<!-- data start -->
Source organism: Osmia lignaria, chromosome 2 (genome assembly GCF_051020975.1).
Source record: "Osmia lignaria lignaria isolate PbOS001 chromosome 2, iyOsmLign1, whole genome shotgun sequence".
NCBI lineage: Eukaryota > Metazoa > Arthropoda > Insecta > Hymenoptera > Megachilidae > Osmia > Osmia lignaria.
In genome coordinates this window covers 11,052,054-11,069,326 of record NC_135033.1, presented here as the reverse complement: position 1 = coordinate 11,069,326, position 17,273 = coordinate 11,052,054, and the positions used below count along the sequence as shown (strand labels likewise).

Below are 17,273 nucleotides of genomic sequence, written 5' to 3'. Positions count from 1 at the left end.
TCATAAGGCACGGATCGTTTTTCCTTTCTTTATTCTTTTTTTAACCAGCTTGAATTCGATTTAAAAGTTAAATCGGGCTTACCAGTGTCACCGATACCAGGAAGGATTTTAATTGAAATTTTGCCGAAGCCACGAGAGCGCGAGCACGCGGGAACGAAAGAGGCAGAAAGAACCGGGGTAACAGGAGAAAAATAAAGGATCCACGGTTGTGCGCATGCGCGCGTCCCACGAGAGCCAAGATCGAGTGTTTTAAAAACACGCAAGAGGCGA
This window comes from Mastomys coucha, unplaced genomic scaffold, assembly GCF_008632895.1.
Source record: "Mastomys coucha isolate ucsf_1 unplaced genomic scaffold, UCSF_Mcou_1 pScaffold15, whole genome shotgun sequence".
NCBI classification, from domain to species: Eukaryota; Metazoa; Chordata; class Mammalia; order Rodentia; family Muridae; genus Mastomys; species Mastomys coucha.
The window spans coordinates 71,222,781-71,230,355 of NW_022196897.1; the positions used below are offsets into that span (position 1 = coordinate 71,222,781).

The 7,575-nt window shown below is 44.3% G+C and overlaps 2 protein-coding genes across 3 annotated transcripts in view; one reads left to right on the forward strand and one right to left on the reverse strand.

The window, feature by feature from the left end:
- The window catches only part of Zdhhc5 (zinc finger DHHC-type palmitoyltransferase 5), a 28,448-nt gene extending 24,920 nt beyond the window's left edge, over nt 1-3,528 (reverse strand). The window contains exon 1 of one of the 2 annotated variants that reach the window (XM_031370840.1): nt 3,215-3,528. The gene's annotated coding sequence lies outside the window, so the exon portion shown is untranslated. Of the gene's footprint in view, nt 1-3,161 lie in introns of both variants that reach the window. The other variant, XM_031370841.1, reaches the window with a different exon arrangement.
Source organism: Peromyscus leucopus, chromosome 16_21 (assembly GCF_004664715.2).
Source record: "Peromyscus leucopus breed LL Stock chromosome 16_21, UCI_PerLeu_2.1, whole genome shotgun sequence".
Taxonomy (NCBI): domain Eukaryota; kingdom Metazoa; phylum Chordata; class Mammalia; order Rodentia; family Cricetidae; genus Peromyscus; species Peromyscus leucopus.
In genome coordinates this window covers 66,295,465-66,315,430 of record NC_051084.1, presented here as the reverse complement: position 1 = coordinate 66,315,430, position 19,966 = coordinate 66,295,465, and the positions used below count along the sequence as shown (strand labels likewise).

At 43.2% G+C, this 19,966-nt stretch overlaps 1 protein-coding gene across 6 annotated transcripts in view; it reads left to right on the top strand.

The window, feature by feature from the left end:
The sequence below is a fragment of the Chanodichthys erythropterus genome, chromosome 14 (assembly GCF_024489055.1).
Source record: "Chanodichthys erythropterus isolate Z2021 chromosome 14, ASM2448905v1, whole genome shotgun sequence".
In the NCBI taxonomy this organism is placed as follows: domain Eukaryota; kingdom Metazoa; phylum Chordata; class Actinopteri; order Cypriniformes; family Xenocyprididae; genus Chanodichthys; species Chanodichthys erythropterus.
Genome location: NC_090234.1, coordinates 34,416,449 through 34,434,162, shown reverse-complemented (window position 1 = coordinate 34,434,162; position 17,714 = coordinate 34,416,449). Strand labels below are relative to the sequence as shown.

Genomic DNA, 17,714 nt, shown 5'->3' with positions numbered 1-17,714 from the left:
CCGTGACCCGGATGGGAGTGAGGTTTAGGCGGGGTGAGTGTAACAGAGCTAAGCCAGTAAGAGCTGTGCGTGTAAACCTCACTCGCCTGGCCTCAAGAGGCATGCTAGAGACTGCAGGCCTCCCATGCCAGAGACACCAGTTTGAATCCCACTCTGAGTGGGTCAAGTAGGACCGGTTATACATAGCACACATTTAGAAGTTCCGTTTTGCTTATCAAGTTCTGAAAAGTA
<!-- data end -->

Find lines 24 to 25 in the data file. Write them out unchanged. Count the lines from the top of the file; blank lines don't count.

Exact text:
Genomic DNA, 17,714 nt, shown 5'->3' with positions numbered 1-17,714 from the left:
CCGTGACCCGGATGGGAGTGAGGTTTAGGCGGGGTGAGTGTAACAGAGCTAAGCCAGTAAGAGCTGTGCGTGTAAACCTCACTCGCCTGGCCTCAAGAGGCATGCTAGAGACTGCAGGCCTCCCATGCCAGAGACACCAGTTTGAATCCCACTCTGAGTGGGTCAAGTAGGACCGGTTATACATAGCACACATTTAGAAGTTCCGTTTTGCTTATCAAGTTCTGAAAAGTA